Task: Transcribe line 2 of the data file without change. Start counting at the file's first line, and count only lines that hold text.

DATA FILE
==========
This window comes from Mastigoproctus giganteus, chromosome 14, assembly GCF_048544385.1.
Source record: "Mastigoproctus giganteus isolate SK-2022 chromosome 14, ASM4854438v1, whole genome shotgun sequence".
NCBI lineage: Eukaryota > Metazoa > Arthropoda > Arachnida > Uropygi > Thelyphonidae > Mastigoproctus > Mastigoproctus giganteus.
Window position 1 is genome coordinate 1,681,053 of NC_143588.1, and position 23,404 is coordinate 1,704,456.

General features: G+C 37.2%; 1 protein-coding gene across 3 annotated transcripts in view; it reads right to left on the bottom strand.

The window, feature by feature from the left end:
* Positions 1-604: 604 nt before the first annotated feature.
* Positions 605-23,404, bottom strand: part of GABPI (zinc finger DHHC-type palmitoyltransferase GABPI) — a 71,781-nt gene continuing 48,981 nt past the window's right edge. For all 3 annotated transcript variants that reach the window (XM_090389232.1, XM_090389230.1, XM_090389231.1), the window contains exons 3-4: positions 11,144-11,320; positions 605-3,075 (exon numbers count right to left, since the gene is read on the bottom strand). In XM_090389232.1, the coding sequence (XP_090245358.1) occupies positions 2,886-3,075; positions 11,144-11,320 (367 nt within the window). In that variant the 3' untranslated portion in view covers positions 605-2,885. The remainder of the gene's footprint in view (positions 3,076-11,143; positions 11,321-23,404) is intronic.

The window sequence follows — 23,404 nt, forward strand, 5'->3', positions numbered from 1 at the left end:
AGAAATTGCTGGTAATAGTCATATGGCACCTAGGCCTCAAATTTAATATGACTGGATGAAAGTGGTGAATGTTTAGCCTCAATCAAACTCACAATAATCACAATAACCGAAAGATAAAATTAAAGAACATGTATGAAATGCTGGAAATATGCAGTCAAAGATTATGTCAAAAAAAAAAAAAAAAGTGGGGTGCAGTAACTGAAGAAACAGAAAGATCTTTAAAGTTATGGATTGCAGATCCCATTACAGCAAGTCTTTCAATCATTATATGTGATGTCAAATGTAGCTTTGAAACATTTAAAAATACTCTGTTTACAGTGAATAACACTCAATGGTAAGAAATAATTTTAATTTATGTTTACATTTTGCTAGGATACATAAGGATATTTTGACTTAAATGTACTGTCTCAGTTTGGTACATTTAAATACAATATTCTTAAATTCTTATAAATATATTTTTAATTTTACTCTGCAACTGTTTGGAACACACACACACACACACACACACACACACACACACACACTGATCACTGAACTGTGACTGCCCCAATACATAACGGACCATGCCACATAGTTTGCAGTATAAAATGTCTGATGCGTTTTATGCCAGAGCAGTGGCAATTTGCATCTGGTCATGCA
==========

Source record: "Mastigoproctus giganteus isolate SK-2022 chromosome 14, ASM4854438v1, whole genome shotgun sequence".